Place the paper cylinder into the beaker with the marked edge down. The spots should be above the level of the solvent. The paper should not be touching the sides of the beaker. Carefully cover the beaker with plastic wrap and place it in the hood for minutes. The solvent should start to move up the paper.
Once the beaker is covered, make sure it is level and do not disturb it during the development period. Your instructor may have an assignment for you to work on while you wait.
Visualization and analysis of the paper Once the development period is over, wear disposable gloves and remove the paper from the beaker. Latex gloves are available in the lab and nitrile gloves are available in the stockroom for people with Latex allergies.
What Is Chromatography?
Let any solvent drip back into the beaker, then remove the tape. Lay the chromatography paper on a paper towel and immediately mark the solvent front with a pencil. Pour the used eluting solvent into the waste container provided. Dry the paper under a heat lamp in the hood.
Caution: Do not breathe the vapors! Be careful not to burn the paper under the lamp. Once the paper is dry, bring it to the visualization station on the paper towel. Briefly dip the paper into the visualizing solution located in a shallow dish in the fume hood. Lift the paper out of the solution immediately and let any excess drip off at the station. Place the wet paper onto a dry paper towel and dry it under a heat lamp immediately, then carry it to your bench for analysis.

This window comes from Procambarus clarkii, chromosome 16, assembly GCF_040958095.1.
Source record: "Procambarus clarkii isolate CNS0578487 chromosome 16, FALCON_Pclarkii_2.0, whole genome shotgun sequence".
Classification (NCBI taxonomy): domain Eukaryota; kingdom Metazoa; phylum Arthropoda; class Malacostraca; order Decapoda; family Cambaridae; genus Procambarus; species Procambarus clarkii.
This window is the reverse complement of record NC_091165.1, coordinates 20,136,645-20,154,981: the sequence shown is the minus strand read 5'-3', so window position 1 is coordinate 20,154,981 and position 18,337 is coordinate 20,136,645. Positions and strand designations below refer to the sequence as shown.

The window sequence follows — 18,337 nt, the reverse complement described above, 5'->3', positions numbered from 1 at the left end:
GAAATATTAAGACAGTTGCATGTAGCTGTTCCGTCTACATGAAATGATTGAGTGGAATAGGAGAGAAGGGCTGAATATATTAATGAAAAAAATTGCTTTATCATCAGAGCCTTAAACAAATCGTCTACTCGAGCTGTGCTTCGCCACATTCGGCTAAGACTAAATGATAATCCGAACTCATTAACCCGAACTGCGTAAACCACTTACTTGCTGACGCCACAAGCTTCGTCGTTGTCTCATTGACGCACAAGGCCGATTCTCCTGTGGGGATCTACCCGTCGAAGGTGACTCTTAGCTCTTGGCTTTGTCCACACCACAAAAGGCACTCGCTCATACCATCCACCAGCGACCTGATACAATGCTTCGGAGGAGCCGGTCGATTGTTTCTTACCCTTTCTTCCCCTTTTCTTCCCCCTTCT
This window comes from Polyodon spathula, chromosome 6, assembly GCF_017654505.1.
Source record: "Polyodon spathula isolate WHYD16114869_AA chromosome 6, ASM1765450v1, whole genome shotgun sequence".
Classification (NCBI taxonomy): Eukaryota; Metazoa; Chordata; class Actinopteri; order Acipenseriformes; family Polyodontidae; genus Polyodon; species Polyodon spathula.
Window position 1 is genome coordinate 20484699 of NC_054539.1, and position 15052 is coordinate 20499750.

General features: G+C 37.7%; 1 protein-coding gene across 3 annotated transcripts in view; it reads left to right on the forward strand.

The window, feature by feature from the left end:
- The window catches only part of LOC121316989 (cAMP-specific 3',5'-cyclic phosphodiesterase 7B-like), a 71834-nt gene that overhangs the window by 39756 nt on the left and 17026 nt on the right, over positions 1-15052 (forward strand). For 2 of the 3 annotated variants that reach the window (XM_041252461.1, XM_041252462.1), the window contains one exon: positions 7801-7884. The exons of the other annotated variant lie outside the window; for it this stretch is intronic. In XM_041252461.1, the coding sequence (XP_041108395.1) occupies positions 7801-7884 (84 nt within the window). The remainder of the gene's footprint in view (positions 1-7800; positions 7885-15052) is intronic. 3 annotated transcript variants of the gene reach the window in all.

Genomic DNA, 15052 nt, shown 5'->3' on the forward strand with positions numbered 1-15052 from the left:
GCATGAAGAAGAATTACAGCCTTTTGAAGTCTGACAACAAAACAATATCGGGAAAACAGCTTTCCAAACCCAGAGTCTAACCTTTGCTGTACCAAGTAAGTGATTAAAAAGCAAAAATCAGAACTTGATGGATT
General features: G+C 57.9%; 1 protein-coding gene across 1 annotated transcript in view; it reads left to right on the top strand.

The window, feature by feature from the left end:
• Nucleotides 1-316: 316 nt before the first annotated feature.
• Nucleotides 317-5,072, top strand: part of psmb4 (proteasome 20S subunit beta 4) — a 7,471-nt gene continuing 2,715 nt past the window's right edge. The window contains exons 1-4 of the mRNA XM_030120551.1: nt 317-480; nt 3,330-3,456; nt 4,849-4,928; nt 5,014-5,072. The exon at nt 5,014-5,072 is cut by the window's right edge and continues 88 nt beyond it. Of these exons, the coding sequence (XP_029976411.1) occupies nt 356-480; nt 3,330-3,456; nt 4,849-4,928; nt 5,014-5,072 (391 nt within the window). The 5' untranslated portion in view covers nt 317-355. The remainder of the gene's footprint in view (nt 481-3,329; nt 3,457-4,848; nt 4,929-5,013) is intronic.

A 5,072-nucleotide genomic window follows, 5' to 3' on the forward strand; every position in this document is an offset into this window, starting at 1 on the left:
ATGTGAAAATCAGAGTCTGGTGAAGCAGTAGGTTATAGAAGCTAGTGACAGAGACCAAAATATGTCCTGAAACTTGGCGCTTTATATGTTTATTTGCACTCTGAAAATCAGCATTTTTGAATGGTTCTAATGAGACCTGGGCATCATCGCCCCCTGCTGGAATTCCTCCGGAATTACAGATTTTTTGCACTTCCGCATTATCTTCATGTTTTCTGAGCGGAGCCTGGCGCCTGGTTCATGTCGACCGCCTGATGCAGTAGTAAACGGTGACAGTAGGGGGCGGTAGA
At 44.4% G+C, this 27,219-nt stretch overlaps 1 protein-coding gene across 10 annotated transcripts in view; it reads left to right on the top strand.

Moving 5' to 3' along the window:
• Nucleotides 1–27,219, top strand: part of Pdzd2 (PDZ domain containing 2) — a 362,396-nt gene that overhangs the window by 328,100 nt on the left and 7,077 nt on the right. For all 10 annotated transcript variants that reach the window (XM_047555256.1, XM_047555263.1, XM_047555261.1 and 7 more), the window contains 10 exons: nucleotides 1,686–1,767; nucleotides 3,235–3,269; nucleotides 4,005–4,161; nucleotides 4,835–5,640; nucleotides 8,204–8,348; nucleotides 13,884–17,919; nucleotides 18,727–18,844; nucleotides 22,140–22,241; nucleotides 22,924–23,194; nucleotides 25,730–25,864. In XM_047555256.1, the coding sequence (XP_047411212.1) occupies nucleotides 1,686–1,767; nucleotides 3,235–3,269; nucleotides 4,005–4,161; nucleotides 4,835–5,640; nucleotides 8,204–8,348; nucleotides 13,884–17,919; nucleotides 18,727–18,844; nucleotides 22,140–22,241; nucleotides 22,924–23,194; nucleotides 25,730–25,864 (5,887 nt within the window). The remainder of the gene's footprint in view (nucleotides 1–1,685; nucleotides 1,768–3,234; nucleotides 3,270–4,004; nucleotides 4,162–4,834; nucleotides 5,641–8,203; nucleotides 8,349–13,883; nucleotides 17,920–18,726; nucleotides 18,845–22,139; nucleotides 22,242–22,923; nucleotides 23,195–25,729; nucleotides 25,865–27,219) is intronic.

Find each known single-ion first and record the colors you observe. Some spots may fade over time, so record the colors while the paper is still wet. Measure the distance each spot moved, D, with a ruler. Measure to the center of each spot. Record your data in the data table. Measure the distance to the solvent front, F. The value of F should be approximately the same across the entire paper. Use these values to calculate the Rf for each ion. Make your measurements as shown in Figure 5.
separation of cations by paper chromatography
Each observed spot has its own R f value. Record your results in the data table. In the lane containing the mixture, find each ion and record the distance moved by each ion. The retention factor for a chemical during thin layer chromatography is a measure of how far it moves up the plate in response to the solvent movement. Since the absolute movement of the chemical depends on how far the solvent travels, you calculate retention factor values relative to the degree of solvent movement.
The retention factor for a chemical is the vertical distance moved by the chemical from the spot where it was originally applied to the plate, divided by the distance traveled by the solvent — measured from the same starting point. The thin layer chromatography plate itself can affect the retention factor value obtained for a given chemical. Thin layer chromatography plates can be coated with a variety of absorbent solids; most frequently silica or alumina. Since the retention factor is based on the relative affinity of the chemical for the absorbent compared to the solvent, changing the absorbent can greatly change the retention factor.
3: Paper Chromatography- Separation and Identification of Five Metal Cations (Experiment)
Also, the thickness and uniformity of the layer of absorbent can vary from plate to plate, especially if they are handmade. These factors can also change the retention factor value for chemicals. Since the solvent carries the chemical up the plate, the particular solvent used will also have a substantial impact on the retention factor value for the chemical.